Simply put, integrating drones into the airspace means learning how to avoid other planes and making them easy to spot, Bailey said.
“In terms of general aviation, unmanned aircraft are the latest addition to the airspace, so it’s our job to be 110 percent sure that we stay away from (other planes). But, of course, everybody’s job is to stay away from everybody else up there,” Bailey said.
Another aspect of drones working their way into day-to-day life, Bailey said, is communicating with the public and educating people about them so that they are more accepted. Bailey acknowledged that some people see unmanned aircraft in a negative light, at least in part because their first knowledge of drones came from learning about military uses overseas.
“Because what they do is surveillance and shooting things and stuff like that, that’s what people see and they worry about it. And I don’t blame them,” Bailey said. “You overcome that kind of stuff by a combination of communication and education and establishing solid rules and demonstrating consequences for people who don’t follow those rules, and establishing a pattern of behavior that allows people to relax about the whole thing.”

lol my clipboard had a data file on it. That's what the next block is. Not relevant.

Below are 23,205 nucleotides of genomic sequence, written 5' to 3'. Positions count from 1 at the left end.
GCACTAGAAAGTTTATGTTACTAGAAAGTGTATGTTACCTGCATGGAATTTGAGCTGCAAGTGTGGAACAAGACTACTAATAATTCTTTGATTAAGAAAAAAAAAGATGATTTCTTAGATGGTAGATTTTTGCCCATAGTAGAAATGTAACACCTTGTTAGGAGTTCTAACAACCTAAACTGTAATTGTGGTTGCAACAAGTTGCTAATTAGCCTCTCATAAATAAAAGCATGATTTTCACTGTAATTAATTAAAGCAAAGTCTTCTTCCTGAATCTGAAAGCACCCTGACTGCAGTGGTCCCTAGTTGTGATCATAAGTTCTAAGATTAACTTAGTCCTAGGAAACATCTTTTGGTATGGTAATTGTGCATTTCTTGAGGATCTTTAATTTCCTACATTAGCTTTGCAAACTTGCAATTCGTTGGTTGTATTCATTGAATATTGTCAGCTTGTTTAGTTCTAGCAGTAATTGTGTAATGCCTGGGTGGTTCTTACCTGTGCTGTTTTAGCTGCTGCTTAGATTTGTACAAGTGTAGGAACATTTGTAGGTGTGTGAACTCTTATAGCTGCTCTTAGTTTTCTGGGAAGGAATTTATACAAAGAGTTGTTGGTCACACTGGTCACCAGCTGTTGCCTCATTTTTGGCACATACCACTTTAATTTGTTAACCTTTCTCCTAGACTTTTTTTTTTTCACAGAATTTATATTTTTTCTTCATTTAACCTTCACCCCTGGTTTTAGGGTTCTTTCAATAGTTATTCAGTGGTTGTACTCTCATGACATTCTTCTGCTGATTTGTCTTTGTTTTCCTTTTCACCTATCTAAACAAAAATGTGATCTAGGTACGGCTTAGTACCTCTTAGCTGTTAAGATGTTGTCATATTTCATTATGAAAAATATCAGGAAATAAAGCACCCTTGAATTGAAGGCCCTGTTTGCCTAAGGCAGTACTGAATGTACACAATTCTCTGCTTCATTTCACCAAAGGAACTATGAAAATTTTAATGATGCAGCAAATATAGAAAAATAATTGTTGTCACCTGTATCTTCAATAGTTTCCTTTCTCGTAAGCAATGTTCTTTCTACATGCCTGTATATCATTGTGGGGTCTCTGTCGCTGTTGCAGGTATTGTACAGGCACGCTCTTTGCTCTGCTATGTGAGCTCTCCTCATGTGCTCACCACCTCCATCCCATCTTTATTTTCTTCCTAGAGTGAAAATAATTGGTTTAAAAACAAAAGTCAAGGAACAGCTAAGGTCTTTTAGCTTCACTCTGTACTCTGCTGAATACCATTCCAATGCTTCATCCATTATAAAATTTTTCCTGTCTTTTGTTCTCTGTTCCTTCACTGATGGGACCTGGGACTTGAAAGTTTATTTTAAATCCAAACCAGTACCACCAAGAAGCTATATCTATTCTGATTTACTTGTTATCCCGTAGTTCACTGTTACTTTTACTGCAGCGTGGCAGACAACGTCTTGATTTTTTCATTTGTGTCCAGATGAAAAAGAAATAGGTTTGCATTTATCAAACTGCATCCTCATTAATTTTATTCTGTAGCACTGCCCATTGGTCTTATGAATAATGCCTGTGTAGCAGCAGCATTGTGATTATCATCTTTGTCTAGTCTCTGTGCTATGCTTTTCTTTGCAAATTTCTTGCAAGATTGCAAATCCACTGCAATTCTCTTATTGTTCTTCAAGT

FAA Administrator Michael Huerta said Monday that the agency is requiring test sites to have a written plan for how the tests will collect and use data and how long the data will be kept, the Associated Press reported. There will also be annual reviews, including public comment, on privacy-related issues.
American Civil Liberties attorney Catherine Crump called on Congress to take steps toward protecting privacy first, the AP said.
“Someday drones will be commonplace in U.S. skies and, before that happens, it’s imperative that Congress enact strong, nationwide privacy rules,” Crump said in a statement.
Alaskans’ high regard for personal privacy is just another reason the state is a great testing ground, said Sen. Mark Begich, who asked state lawmakers in 2011 to appropriate $5 million for university drone research (they did, in 2012) and lobbied for the test sites while in Washington D.C.
In congressional committee meetings, Begich said, he pitched Alaska as a place with robust public dialogue about privacy rights and a place with strong privacy protections in the state constitution.
“That’s part of the discussion, having the test bed here, and having that conversation with Alaskans I think will set the tone of what we do nationwide, and that’s important,” Begich said. “If you want to know what should be protected, Alaskans will tell you that. We are not bashful.”